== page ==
When business intelligence (BI) systems first surfaced, their main objective was to empower the business to make insightful decisions and be completely self servicing. However, the belief that IT would completely enable BI hit a brick wall, given that BI has become increasingly complicated along the way, given the multiplicity of tools, staggering amounts of data, need for quick response based on solid data, and the inbred nature of IT teams. It soon became amply clear that the business could not possibly acquire intelligence without the presence of a gamut of BI professionals.
The possibility of hiring a data scientist through an analytics service provider is an intermediary step for many mid-sized and small businesses.
Data is doubling every two years, and everyone has heard of the preposterous growth numbers stated in reports. Against this backdrop, the inevitable outcome is the emergence of the data scientist. A data scientist needs to analyze vast amounts of data and cast the technology map to make the transition of data to insights possible. The scope of the job of a data scientist includes identifying data sources, quality of data, correlations between data points and dissemination to the users of information.
For the moment, the role of a data scientist is played by a combination of people in the BI team, such as the data warehouse architect, business analyst, and others of that ilk. As the situation evolves, the data scientist would work above these professionals to unearth new trends and associations that may be beyond the realm of current models and business problems. The business analyst would work on the data that has been put together by the data scientist. James Kobielus, a senior analyst with Forrester, in his blog, goes as far as to compare the work of a data scientist with the work of scientists in the natural sciences and social sciences, stating that they would need observational data and experimental data to work with. “Historically (data scientists) have had to be content with mere examples.” With a full-fledged career emerging, this will soon change.
Discussions on who exactly is qualified to be a data scientist do not vary too much from the debate held earlier on whether a CIO should have a business background or a technology background. Yet, at the outset, industry experts have indicated that a data scientist should have a master’s degree in mathematics or statistics. Meanwhile, Arun Gupta, group CTO at Shoppers Stop, states, “There is a shortage of professionals who can be called data scientists. At the moment, whoever has a passion to work with data is filling the void.”
A data scientist will work at developing new algorithms and bring forth new patterns and insights into the data that otherwise would stay hidden. “Along with statistics, a data scientist can have a qualification in economics, and most definitely needs a dozen or more years’ experience with working with ten to fifteen BI tools,” says Chuck Hollis, VP for global marketing & CTO, EMC.
Deepinder Singh Dhingra, who heads the innovation and development group at Mu Sigma, a provider of decision science and analytics services says “Data scientists will also dabble in experimental psychology, anthropology and social sciences.” With a need to establish BI centers of excellence (CoE), analytics education for the data scientist will get institutionalized.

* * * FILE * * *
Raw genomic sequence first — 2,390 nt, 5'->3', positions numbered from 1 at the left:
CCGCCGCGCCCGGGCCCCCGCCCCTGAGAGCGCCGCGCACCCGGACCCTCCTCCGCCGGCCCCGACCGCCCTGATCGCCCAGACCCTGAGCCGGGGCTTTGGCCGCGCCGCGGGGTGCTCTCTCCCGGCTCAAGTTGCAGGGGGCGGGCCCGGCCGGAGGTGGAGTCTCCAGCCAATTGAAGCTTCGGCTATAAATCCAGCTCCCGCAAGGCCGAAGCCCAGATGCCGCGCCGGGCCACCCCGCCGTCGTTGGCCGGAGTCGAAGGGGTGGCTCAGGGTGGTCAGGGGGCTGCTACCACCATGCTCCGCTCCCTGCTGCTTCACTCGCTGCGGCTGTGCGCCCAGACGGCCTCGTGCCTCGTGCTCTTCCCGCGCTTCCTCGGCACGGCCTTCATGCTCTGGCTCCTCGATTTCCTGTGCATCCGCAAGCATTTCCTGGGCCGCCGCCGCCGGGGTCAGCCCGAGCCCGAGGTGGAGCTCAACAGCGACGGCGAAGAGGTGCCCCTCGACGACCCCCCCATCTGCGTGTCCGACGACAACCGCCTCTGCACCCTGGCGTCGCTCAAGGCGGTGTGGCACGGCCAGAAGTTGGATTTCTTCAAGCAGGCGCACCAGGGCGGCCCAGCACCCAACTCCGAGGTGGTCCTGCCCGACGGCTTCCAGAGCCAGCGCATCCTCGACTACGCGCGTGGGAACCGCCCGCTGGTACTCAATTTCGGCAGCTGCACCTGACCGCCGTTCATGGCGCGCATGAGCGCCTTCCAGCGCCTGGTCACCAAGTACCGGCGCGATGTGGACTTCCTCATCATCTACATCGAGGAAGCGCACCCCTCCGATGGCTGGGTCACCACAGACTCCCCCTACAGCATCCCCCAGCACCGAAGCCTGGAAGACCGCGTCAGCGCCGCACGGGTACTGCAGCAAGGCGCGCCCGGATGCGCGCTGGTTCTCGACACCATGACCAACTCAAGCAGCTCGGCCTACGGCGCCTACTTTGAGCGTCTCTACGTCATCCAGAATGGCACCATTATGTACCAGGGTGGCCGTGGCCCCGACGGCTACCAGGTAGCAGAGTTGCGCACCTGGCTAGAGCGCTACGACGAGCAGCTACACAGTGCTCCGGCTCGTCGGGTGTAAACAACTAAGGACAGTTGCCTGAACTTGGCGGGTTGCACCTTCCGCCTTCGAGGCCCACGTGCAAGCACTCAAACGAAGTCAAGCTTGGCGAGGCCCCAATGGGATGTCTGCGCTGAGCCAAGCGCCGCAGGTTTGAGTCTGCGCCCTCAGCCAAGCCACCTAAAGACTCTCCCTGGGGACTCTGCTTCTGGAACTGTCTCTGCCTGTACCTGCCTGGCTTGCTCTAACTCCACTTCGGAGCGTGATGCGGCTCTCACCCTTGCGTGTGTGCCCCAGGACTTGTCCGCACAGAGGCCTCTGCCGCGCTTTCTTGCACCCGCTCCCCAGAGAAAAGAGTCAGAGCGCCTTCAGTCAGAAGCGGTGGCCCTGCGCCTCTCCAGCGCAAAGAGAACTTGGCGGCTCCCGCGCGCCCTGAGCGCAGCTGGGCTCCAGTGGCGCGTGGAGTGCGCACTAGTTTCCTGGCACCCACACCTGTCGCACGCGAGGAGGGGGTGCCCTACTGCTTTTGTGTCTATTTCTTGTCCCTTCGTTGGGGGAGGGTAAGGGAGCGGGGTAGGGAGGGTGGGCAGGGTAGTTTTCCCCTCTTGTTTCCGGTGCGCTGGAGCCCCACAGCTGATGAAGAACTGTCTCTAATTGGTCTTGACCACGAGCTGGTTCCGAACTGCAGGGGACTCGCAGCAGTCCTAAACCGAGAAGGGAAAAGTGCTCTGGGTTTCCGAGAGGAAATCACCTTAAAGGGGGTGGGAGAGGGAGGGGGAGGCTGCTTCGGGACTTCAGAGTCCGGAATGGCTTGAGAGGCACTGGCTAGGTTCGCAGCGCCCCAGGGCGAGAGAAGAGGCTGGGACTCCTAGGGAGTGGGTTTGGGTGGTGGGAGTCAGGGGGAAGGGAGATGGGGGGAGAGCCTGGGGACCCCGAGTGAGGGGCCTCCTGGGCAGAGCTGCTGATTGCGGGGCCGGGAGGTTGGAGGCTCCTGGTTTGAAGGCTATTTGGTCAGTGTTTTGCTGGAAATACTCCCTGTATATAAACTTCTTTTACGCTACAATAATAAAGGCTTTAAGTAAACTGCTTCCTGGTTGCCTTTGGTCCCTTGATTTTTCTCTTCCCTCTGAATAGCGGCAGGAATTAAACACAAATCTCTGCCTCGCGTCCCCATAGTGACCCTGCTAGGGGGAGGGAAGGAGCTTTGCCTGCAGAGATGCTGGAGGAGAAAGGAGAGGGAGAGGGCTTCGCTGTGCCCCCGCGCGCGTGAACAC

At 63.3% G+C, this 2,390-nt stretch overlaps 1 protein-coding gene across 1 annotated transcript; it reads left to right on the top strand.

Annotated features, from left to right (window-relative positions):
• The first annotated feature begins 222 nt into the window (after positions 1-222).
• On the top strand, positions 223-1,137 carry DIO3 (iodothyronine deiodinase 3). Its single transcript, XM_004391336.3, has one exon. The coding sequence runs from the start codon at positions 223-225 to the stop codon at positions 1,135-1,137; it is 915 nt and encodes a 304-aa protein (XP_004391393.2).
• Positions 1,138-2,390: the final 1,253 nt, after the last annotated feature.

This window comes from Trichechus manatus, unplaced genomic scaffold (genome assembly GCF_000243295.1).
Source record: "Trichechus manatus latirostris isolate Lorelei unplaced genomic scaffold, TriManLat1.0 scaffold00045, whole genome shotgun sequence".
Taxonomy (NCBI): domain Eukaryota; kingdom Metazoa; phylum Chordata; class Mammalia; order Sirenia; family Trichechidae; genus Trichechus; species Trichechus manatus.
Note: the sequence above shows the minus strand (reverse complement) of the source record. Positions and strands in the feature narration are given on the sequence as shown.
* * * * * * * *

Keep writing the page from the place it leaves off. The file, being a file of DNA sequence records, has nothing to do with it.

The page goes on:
The road ahead
With the advent of social media impacting most facets of business, organizations look forward to integrate technology, social software and BI to create a congenial decision making environment. The data scientist will be responsible for providing a social context to information. BI and analytics dance to a new tune when adopting new approaches such as Hadoop. They do not wait for structured, cleansed, pristine data but work with a mixed bag of data to provide real- or near time analysis. Descriptive analytics, inquisitive analytics, predictive analytics and prescriptive analytics are all part of the new paradigm, with the data scientist at the center.
The evolution curve is moving from decision support to becoming increasingly operational, with an imminent progression that will take strategic competence to a whole new level with data scientists in the picture. BI came on the scene fifteen years ago and IT owned these initiatives. Now, BI is a business function involving market research with a central focus on analytics. Companies with large volumes of data (internal and external) would take to the notion of data scientists without batting an eyelid, but smaller companies would think twice before paying someone money to do something their BI vendor told them their BI product would do.
However, it is not as if there are data scientists in abundance, all clamoring for jobs. On the contrary, as Hollis from EMC says, “There is a shortage of talent. For every data scientist out there, there are thirty jobs waiting.”
In answer to this problem, Analytics as a Service presents itself as a feasible alternative. Analytics as a Service is still nascent and evolving; as the complexity grows and mature service models that are linked to outcomes and success emerge, the adoption rate will increase. The possibility of hiring a data scientist through an analytics service provider is an intermediary step for many mid-sized and small businesses.
There is no doubt that the field of analytics is a game changer and that the data scientist will in the next five years be a driver of change and competition. Nevertheless, the rise of the data scientist as a valuable asset will be dependent on how major analytics players — mainly organizations from the BFSI, retail and telecom sectors — push the envelope.
This was first published in December 2011